Books by William Murray

Released: Sept. 13, 2005

"Murray has left as his final gift a lovely book of song. (8 pp. b&w photo insert)"
A season in the lives of young singers struggling get noticed in the demanding world of opera, alluringly told by prolific writer and tenor Murray (City of the Soul, 2003, etc.). Read full book review >
CITY OF THE SOUL by William Murray
Released: Feb. 1, 2003

"As a young man, newly returned to Rome and insufficiently hungry to learn its fabulous history, Murray was upbraided by an aunt for his ignorance: 'You cannot live in Rome like a barbarian.' He took her advice to heart and learned his lessons well."
From the deft pen of New Yorker writer Murray (Janet, My Mother, and Me, 2000, etc.), an amiable, unhurried, and character-driven walking tour of Rome. Read full book review >
Released: Feb. 1, 2000

A thoughtful portrait of two forceful, talented women, their lives while together and apart, and their enormous impact on the life and career of the author. Murray, a longtime New Yorker staff writer and author of the Shifty Lou Anderson racetrack mysteries (A Fine Italian Hand, 1996, etc.), was 14 in 1940 when his mother, Natalia, then 38, began a lifelong love affair with Flanner, ten years her senior. He describes Flanner, who became a sort of surrogate father, as a "wonderfully genial eagle" and a "benevolent angel" who provided counsel, guidance, and support; his mother, "an explosive force of nature," was both his greatest friend and most dangerous antagonist. Although Murray opens his account with Flanner's death in 1978 and then shifts back to the 1940 meeting, the narrative is basically chronological, interweaving their life stories and his own. Both Murray and his mother, who was born in Rome, lived at various times in Italy as well as the US; Flanner, whose New Yorker column, "Letter from Paris," established her as a brilliant journalist, spent most of her time in France, moving to New York to live with Natalia only in 1975, after she retired. The extended separation of the two women, though for a time the source of unhappiness, also nurtured and sustained the love affair, Murray thinks. Keenly appreciative of Flanner's writing, he lingers over her work and over her relationship with the New Yorker editors, as he does his own efforts to find his voice as a writer and his New Yorker experiences. By comparison, his mother's career in publishing gets short shrift. Natalia Murray, who wrote a more guarded account of her relationship with Flanner in Darlinghissima (1985), would probably be disconcerted by this one; to Flanner's many admirers it will be both revealing and gratifying. (8 pages b&w photos) Read full book review >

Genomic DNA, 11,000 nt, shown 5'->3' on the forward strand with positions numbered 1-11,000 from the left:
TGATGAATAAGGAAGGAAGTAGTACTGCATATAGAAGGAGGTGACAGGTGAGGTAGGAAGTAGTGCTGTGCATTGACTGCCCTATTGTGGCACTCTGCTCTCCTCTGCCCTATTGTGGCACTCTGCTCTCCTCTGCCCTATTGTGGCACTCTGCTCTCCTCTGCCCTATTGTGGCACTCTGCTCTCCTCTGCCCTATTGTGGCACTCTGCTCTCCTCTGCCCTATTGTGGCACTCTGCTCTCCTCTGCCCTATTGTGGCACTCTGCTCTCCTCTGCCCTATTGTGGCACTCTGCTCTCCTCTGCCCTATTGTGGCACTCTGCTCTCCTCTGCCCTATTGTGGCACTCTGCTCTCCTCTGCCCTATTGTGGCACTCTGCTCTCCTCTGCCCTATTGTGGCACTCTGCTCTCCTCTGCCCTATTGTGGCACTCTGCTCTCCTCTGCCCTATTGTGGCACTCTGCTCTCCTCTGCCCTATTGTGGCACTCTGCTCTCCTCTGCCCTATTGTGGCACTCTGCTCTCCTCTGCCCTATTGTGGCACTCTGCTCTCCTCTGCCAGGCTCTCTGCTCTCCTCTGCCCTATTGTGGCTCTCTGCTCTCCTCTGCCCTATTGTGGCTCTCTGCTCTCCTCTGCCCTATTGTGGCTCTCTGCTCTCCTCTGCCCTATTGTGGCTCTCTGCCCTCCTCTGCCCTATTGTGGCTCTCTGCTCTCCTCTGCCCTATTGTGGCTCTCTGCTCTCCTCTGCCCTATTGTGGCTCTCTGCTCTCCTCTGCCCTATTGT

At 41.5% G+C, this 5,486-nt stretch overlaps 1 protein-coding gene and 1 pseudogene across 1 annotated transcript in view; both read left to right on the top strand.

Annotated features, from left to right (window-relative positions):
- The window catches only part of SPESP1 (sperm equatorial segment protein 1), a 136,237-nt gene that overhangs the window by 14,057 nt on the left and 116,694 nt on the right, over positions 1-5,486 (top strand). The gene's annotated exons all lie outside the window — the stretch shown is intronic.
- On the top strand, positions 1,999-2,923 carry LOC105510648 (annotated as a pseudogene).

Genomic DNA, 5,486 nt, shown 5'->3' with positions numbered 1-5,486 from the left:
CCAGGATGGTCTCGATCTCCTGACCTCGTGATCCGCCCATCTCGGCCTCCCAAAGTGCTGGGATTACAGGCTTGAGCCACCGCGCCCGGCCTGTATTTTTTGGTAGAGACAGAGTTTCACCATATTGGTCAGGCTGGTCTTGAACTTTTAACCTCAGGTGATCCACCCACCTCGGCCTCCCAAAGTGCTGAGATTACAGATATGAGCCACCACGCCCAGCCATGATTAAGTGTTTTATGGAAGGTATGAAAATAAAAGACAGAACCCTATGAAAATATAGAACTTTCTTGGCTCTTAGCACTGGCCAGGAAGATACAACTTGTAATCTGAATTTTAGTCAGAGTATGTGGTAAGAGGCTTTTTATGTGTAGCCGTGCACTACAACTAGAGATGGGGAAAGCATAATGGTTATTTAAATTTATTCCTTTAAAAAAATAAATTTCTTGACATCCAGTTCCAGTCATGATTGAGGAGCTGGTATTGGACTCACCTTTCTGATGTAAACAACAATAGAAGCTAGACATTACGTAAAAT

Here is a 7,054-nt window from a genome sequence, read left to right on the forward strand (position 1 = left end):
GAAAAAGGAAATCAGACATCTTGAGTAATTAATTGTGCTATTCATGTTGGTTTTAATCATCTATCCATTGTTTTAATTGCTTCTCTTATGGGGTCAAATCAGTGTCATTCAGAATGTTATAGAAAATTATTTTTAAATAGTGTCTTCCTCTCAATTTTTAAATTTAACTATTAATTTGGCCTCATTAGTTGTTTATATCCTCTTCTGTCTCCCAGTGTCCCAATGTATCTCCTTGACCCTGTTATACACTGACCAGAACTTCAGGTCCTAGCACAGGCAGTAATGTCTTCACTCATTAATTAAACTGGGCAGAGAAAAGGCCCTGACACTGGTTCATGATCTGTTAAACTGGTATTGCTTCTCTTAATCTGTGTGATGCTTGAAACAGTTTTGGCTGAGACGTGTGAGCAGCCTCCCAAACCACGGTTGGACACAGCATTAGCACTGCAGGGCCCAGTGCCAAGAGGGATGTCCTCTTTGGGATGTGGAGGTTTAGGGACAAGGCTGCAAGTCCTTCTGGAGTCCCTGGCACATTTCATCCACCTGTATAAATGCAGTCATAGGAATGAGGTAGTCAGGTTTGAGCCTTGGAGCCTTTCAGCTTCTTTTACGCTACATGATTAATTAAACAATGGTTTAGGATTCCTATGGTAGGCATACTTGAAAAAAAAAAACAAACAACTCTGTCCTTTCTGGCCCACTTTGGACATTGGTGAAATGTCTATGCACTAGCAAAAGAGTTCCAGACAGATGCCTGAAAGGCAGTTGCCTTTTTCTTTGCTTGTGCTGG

A FINE ITALIAN HAND by William Murray
Released: May 1, 1996

Shifty Lou Anderson, forsaking his beloved Santa Anita Racetrack for the International Brotherhood of Magicians conference in Milan, finds Italy nothing if not decorative. There's aspiring model Bobby Jo Dawson, the cynosure of every lecherous Italian eye; established model Parker Williams, the Ice Princess, who leaves a trail of frustrated men in her wake; and Francesco Pirro, the uninhibited freelance photographer who takes the first pictures of Bobby Jo's body after she's found on the shore of Lake Lugano, beaten, raped, and drowned. Bobby Jo's father Jake, a Kentucky breeder who knows Shifty just well enough to ask a favor, wants him to stay in Milan in order to ship the body home and keep the pressure on investigating magistrate Angela Tedeschi. Tedeschi is studiously avoiding any interest in Bobby Jo's violent, well-connected squire, Adriano Barone—even though Barone's industrialist father ruined her own father years and years ago. For Shifty, who last saw Bobby Jo drugged and feebly struggling with Adriano's fast friends at a wild party, it's an offer he can't refuse. What Shifty can't know is that despite his continued success at the track and the card table, and the way he wows the ladies with his sleight of hand, he's the slowest player in the game this time. More Cook's tour than mystery, with Shifty dismayingly out of his league, but Murray's eighth (Now You See Her, Now You Don't, 1994, etc.) does save a pair of handsome surprises for the end. Read full book review >